Colossal Asteroid To Make Close Encounter With Earth On May 15
An asteroid longer than a football field is sprinting toward Earth and it's set to approach at an uncomfortably close distance on Tuesday, May 14.
Asteroid 2010 WC9 is expected to whiz safely past the planet, though, so doomsday seekers can put off going underground for the moment. Instead, enthusiasts should point their telescope skywards to get a glimpse of history: one of the closest encounters of an asteroid this size to Earth.
Asteroid Speeds Closer Than Lunar Distance
According to a report from EarthSky, the space rock will reach its closest distance to Earth at half of the moon's distance from the planet or 0.53 lunar-distances away. It's traveling at a speed of 28,655 mph.
This window, which is one of the nearest ever approaches of an asteroid this size, will be at approximately 10:05 p.m. UTC or 6:05 p.m. EDT. Despite being potentially as bright as magnitude +11, it will not be visible to the naked eye, but novice star sleuths and hobbyists will be able to spot it even with small telescopes.
Measuring at 197 to 427 feet, Asteroid 2010 WC9 isn't a particularly large rock when compared to other near-Earth objects in the sea of asteroids in space. However, it can cause plenty of destruction if it hits the Earth's surface.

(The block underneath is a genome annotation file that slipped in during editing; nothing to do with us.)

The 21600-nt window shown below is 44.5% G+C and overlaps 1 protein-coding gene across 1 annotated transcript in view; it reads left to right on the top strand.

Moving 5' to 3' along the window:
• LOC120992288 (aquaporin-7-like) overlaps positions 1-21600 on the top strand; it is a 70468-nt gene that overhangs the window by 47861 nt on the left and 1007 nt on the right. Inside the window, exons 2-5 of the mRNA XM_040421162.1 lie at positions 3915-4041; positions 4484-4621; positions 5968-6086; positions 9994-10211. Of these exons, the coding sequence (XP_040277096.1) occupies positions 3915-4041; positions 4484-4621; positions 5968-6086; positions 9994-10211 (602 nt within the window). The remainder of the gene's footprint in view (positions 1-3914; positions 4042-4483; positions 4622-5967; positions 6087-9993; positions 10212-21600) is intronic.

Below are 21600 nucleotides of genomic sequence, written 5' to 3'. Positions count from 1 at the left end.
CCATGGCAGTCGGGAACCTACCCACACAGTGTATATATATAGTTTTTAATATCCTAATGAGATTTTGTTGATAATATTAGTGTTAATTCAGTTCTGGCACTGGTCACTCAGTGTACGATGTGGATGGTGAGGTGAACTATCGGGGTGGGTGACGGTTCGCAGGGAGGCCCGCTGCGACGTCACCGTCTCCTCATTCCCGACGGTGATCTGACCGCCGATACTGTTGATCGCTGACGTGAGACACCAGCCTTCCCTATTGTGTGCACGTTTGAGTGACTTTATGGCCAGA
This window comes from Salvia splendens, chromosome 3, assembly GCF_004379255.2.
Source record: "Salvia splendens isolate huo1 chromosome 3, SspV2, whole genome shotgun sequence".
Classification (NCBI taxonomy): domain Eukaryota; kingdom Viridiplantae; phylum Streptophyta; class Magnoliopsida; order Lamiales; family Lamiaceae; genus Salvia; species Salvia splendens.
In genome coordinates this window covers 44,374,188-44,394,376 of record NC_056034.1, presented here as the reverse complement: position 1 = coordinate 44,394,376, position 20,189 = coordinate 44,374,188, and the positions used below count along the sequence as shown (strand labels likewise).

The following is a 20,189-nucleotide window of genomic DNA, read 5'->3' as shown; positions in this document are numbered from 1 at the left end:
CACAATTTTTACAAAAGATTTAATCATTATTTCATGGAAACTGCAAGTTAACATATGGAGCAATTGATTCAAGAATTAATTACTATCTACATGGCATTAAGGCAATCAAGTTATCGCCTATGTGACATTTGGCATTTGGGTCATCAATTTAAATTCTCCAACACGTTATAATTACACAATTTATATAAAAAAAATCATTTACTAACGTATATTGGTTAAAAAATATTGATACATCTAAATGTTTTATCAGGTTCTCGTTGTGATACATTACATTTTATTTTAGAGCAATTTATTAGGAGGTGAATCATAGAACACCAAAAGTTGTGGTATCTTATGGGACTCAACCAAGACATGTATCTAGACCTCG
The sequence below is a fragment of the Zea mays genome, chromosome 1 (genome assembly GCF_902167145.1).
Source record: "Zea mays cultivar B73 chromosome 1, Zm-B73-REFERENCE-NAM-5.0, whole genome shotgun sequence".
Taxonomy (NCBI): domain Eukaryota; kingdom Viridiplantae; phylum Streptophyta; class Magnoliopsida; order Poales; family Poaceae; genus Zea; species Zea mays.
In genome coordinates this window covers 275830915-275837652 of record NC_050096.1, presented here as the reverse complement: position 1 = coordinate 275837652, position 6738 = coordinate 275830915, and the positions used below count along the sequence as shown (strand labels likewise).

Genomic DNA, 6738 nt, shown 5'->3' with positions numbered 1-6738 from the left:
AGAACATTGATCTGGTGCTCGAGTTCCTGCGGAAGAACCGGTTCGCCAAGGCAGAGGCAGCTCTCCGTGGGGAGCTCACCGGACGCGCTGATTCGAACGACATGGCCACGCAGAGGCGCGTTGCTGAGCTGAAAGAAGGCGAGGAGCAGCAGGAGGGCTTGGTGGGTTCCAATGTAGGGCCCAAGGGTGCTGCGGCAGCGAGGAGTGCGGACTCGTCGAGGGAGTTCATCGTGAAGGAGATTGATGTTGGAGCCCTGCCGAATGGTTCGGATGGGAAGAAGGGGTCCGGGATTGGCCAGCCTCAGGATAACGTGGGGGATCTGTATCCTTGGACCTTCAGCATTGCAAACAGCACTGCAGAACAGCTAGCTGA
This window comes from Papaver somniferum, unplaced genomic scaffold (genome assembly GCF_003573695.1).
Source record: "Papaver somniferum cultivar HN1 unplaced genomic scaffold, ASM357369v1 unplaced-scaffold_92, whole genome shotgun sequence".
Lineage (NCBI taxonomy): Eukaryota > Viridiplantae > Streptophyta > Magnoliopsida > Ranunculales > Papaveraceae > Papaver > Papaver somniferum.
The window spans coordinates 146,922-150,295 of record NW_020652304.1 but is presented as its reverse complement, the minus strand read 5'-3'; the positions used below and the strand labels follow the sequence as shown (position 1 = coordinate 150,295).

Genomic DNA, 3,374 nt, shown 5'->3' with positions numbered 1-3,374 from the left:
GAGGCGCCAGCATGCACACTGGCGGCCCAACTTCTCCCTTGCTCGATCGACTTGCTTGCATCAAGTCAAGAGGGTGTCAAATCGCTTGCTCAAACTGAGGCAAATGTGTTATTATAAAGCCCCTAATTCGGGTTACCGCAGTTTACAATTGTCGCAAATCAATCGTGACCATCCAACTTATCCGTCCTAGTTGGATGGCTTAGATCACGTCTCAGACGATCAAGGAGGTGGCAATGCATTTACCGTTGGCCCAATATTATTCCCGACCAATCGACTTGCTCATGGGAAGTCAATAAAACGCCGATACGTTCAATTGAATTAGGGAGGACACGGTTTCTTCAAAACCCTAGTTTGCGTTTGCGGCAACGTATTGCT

By comparison, the Chelyabinsk meteor that broke through the Earth's atmosphere in 2013 only measured at 65 feet before entering the atmosphere. It broke windows in six different Russian cities and causing injury to 1,500 people.
Asteroid 2010 WC9 Makes A Comeback
This isn't this particular asteroid's first rodeo within observable distances of Earth.
In November 2010, the Catalina Sky Survey in Arizona spotted the 2010 WC9 in the sky and watched it until it disappeared from view over a week later. Now, eight years since it first made an appearance on astronauts' radar, the Apollo type space rock is set to make a triumphant return.
Due to its unusual history, astronomers call the 2010 WC9 the "lost" asteroid.
Those who aren't equipped with even a small telescope can simply watch the cosmic event online. The Northolt Branch Observatories in London will be providing a live stream of the asteroid's approach from their Facebook page.
"Our display will update every five seconds," Guy Wells tells EarthSky in an email. "We are of course collecting astrometric data whilst this is happening, but the motion of the asteroid will be apparent every five seconds!"